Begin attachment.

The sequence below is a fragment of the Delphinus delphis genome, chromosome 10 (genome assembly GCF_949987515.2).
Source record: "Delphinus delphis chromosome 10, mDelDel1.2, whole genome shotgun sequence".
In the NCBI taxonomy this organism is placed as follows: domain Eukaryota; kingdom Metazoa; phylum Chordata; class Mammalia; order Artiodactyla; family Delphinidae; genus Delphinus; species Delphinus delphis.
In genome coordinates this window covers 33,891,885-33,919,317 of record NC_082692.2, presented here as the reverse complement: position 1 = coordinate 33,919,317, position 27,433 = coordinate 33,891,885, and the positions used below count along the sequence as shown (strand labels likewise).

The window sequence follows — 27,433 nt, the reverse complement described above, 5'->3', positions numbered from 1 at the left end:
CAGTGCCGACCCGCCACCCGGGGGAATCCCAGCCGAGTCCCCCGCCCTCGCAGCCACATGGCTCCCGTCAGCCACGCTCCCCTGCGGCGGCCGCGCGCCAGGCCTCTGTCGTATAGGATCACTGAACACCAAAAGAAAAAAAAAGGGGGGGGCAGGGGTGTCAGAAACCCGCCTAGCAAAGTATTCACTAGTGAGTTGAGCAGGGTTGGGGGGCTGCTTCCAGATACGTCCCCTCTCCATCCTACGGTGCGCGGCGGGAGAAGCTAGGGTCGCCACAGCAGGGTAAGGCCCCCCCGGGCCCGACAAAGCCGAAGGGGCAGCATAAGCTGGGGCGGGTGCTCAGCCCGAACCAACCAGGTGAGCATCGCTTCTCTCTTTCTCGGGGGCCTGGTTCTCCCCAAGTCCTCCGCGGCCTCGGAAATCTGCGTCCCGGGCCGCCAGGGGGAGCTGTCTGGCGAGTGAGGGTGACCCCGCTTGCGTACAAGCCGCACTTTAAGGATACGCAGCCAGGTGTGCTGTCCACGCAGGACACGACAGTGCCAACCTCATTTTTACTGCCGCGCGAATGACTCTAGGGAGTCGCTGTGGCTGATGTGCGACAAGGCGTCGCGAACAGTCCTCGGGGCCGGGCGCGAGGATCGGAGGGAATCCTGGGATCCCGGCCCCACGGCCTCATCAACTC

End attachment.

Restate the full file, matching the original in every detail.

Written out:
The sequence below is a fragment of the Delphinus delphis genome, chromosome 10 (genome assembly GCF_949987515.2).
Source record: "Delphinus delphis chromosome 10, mDelDel1.2, whole genome shotgun sequence".
In the NCBI taxonomy this organism is placed as follows: domain Eukaryota; kingdom Metazoa; phylum Chordata; class Mammalia; order Artiodactyla; family Delphinidae; genus Delphinus; species Delphinus delphis.
In genome coordinates this window covers 33,891,885-33,919,317 of record NC_082692.2, presented here as the reverse complement: position 1 = coordinate 33,919,317, position 27,433 = coordinate 33,891,885, and the positions used below count along the sequence as shown (strand labels likewise).

The window sequence follows — 27,433 nt, the reverse complement described above, 5'->3', positions numbered from 1 at the left end:
CAGTGCCGACCCGCCACCCGGGGGAATCCCAGCCGAGTCCCCCGCCCTCGCAGCCACATGGCTCCCGTCAGCCACGCTCCCCTGCGGCGGCCGCGCGCCAGGCCTCTGTCGTATAGGATCACTGAACACCAAAAGAAAAAAAAAGGGGGGGGCAGGGGTGTCAGAAACCCGCCTAGCAAAGTATTCACTAGTGAGTTGAGCAGGGTTGGGGGGCTGCTTCCAGATACGTCCCCTCTCCATCCTACGGTGCGCGGCGGGAGAAGCTAGGGTCGCCACAGCAGGGTAAGGCCCCCCCGGGCCCGACAAAGCCGAAGGGGCAGCATAAGCTGGGGCGGGTGCTCAGCCCGAACCAACCAGGTGAGCATCGCTTCTCTCTTTCTCGGGGGCCTGGTTCTCCCCAAGTCCTCCGCGGCCTCGGAAATCTGCGTCCCGGGCCGCCAGGGGGAGCTGTCTGGCGAGTGAGGGTGACCCCGCTTGCGTACAAGCCGCACTTTAAGGATACGCAGCCAGGTGTGCTGTCCACGCAGGACACGACAGTGCCAACCTCATTTTTACTGCCGCGCGAATGACTCTAGGGAGTCGCTGTGGCTGATGTGCGACAAGGCGTCGCGAACAGTCCTCGGGGCCGGGCGCGAGGATCGGAGGGAATCCTGGGATCCCGGCCCCACGGCCTCATCAACTC